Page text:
Despite the effects of the COVID-19 pandemic on national health systems and global supply chains, many people globally continue to demand and use family planning products and services.
This was according to the 2022 measurement report on Family Planning (FP) released on Wednesday by FP2030, a global initiative.
The report, which was first previewed in November 2022 at the International Conference on FP, indicates that the use of modern contraception is soaring around the world.
It shows that an estimated 371 million women of reproductive age in low- and lower-middle-income (LMIC) countries are using a modern method of contraceptive as compared to 87 million more than just a decade ago.
Findings from the report further show that one in three women of reproductive age in LMIC is choosing to use modern contraception.
The report noted that throughout restrictive lockdowns as a result of the COVID-19 pandemic, record numbers of people globally continued to find ways of accessing FP services.
Speaking at a press briefing to highlight the findings of the report, the Executive Director of FP2030, Samukeliso Dube, said the past 10 years have been full of obstacles for health systems.
Ms Dube said these obstacles– wars, political upheavals, natural disasters, deadly disease outbreaks, and lately the COVID-19 pandemic, have made it difficult for people to access health services.
She, however, said despite these challenges, women globally have continued to seek out and use modern contraception in ever-growing numbers.
Ms Dube said the latest report shows how unstoppable the demand for modern contraception is, as women want to control whether and when to have children, and how many children to have.
“Family planning is the key to reducing maternal deaths; it is the difference between finishing high school and entering into early marriage and parenthood; and it can unlock a woman’s economic survival and prosperity,” she said.
She said family planning is about expanding the ability and freedom of individuals to exercise power in their own line.
High demand in sub-Saharan Africa
The new report analysed the use of contraceptives in 15 African countries; Benin, Burkina Faso, Ethiopia, Guinea, Madagascar, Mali, Mauritania, Mozambique, Niger, Nigeria, Rwanda, Senegal, Tanzania, Togo, and Uganda.
It shows that contraceptive use among married and unmarried sexually active women aged 15-24 is generally higher in Eastern and Southern Africa than in West Africa.
It, however, indicates that unmet need is still high in both regions and for both populations. In most of the 15 countries reviewed, more than one in five sexually active young women (aged 15-24) have an unmet need for contraception.
The Senior Director of Data and Measurement, FP2030, Jason Bremner, said there is still much work to be done when it comes to meeting the needs of women of reproductive age in sub-Saharan Africa.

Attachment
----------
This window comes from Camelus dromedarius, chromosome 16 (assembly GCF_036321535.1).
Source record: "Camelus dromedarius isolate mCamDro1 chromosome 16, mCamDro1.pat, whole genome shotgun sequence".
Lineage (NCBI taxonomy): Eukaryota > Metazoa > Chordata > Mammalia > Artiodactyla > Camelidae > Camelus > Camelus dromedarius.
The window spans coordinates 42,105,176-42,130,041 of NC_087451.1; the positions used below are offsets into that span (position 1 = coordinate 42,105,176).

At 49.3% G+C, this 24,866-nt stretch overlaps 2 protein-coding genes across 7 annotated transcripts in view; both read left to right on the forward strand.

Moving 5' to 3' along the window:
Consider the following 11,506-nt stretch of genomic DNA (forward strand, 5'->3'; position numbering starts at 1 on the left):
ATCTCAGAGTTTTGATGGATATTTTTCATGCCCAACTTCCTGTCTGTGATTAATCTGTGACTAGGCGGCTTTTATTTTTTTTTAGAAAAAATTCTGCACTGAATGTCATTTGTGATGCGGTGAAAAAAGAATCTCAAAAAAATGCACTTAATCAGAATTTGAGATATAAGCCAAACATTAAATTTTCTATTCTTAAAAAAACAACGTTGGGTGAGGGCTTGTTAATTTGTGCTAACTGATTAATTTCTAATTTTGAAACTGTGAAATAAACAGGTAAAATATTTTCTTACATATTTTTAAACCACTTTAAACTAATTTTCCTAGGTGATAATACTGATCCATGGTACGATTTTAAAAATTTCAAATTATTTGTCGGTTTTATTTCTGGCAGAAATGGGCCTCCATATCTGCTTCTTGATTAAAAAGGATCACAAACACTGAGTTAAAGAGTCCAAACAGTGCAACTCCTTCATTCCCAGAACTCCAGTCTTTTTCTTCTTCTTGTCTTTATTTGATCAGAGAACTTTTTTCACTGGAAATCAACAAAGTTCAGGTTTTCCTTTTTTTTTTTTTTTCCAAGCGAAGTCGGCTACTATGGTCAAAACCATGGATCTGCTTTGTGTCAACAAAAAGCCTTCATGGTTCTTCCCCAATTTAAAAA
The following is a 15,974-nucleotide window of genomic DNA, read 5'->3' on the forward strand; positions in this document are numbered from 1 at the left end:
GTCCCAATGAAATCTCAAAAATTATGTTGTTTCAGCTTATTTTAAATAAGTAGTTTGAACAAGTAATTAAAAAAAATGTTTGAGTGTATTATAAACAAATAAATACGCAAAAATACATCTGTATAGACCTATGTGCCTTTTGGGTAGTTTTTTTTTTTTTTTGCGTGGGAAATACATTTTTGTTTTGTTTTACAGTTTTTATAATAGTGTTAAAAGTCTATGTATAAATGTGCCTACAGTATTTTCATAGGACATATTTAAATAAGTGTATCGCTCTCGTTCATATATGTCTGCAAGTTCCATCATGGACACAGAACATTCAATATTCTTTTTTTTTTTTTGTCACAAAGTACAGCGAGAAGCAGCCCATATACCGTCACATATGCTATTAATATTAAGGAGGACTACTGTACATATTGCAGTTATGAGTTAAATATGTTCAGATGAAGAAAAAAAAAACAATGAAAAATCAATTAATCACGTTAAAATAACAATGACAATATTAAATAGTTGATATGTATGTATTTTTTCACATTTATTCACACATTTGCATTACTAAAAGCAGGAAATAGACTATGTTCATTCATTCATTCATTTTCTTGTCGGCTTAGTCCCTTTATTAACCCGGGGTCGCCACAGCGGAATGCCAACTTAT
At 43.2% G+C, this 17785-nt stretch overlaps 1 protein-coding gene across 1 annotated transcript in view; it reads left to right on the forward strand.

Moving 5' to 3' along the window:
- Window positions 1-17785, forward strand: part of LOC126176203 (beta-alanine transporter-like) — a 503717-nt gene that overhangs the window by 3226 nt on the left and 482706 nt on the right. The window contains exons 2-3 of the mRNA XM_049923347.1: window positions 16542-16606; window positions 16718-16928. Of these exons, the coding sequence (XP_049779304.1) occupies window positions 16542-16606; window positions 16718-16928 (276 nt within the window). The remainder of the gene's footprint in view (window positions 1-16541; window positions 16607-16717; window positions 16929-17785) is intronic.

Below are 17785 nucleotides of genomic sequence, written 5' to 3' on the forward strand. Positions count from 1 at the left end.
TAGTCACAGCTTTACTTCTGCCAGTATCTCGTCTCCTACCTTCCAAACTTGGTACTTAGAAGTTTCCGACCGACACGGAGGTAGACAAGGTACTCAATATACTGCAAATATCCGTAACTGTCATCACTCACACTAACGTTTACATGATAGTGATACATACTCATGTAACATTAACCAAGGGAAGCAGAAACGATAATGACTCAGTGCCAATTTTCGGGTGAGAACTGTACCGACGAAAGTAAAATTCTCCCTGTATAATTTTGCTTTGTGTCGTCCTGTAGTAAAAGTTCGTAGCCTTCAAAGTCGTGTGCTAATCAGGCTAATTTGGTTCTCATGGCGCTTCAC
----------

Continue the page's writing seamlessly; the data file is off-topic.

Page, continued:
Mr Bremner said if rising demand is not met by high-quality services, consistent contraceptive supplies, and supportive policies and financing, it will be a missed opportunity for millions of women.
He said the report also found women’s marital status to influence the method of contraceptive use.
“Young married women aged 15-24 were found to rely on short-acting methods such as injections and pills and obtain these from government facilities, while most unmarried sexually active women aged 15-24 rely on condoms and obtain these from private health sources,” he added.
Stepping up progress
Ms Dube, the executive director of FP2030, said failing to adequately fund FP efforts would be a missed opportunity for millions of women.
She said the world need not only to hold the line but also to secure new funding to accommodate the surge in demand for family planning.
“The hard-won gains of the last 10 years could slip away if we don’t act now,” she said.
Ms Dube reiterated that this is the time “to go bigger, to be courageous, and ensure the existence of reliable, robust, stable funding streams to finance FP programme.”
She pointed out that donor government funding for family planning is not keeping up with the growing demand for modern contraception.
She said while bilateral donor funding totalled approximately US$1.4 billion in 2021, this was essentially flat compared to 2020 and substantially lower than the peak achieved in 2019 (US$1.52 billion).
“Given current financial instability and inflationary trends around the world, there could be further funding cuts in the future,” she said.
FP2030 is a global initiative that supports the reproductive rights of women and girls. It is the successor to FP2020, an initiative that ran from 2012 to 2020.
Over the course of those eight years, FP2020 emerged as the central platform for family planning, providing an unparalleled space for stakeholders to convene, align, share knowledge, broker resources, and advance the field. FP2030 builds on and expands that work.
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